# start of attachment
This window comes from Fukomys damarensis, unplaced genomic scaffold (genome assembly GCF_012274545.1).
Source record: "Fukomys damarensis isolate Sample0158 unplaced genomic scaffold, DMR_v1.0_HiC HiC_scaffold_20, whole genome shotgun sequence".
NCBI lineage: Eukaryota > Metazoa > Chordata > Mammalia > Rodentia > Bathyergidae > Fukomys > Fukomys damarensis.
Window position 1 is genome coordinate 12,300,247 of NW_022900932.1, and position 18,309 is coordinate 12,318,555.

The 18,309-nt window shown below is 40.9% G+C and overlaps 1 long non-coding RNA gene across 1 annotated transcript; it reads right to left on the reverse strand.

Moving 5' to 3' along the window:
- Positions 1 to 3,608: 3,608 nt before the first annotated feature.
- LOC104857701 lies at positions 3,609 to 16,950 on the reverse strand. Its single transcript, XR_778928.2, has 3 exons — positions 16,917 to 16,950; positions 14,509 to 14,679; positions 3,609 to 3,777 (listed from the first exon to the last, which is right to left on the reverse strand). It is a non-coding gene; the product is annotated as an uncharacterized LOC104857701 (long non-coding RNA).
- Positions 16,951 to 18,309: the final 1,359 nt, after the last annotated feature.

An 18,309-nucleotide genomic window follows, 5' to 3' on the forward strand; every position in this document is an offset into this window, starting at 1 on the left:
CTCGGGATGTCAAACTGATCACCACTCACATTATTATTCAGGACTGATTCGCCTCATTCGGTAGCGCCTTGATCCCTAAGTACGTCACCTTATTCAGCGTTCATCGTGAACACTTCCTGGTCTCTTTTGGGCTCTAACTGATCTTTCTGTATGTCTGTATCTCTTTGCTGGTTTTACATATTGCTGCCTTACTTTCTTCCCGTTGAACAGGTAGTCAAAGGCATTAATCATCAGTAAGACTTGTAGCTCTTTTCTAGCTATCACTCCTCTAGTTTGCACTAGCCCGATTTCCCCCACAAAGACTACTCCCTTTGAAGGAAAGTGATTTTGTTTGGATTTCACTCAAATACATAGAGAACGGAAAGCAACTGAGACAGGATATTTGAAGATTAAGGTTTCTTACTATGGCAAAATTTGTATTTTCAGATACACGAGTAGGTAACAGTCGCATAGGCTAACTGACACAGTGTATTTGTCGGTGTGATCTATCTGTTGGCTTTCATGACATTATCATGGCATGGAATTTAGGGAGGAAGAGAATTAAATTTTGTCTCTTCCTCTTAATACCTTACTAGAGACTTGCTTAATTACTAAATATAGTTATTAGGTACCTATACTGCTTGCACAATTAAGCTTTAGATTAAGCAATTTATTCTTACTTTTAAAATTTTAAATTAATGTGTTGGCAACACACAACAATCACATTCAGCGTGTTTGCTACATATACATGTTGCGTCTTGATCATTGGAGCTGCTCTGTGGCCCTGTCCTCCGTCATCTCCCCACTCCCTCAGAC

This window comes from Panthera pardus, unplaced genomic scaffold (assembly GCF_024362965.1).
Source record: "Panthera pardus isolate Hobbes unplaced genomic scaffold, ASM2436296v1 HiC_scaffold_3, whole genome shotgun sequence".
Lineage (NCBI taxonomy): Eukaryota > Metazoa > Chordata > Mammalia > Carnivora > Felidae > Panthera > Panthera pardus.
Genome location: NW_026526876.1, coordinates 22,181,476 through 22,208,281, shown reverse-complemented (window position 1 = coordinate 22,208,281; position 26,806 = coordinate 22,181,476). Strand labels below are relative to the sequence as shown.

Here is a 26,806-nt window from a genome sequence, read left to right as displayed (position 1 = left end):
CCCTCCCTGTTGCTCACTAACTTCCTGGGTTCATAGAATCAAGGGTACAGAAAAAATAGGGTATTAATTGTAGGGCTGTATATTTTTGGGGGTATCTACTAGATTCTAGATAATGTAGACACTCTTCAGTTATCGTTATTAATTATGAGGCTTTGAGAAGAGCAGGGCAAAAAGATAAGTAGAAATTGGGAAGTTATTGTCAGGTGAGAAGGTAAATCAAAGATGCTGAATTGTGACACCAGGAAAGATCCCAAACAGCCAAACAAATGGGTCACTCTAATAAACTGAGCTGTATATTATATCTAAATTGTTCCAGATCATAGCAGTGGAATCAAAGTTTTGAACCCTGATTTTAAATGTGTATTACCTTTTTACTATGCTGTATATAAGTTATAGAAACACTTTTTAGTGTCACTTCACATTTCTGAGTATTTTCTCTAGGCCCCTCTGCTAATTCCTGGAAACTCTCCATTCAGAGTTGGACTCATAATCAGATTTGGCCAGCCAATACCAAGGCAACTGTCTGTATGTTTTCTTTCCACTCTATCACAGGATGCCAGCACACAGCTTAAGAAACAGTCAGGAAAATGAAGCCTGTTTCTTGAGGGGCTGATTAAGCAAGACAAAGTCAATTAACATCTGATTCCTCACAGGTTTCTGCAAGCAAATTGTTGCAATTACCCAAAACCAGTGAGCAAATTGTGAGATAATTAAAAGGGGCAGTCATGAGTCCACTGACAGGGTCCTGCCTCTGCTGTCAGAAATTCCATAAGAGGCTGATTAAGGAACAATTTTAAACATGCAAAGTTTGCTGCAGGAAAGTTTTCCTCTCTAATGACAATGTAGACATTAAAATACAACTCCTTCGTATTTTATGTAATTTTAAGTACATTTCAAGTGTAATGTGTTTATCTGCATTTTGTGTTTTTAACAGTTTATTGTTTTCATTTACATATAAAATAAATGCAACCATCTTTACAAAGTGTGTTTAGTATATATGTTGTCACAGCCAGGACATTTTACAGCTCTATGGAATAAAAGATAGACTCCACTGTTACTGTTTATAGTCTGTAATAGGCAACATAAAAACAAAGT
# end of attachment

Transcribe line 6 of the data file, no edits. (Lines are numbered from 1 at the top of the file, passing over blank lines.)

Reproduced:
Moving 5' to 3' along the window: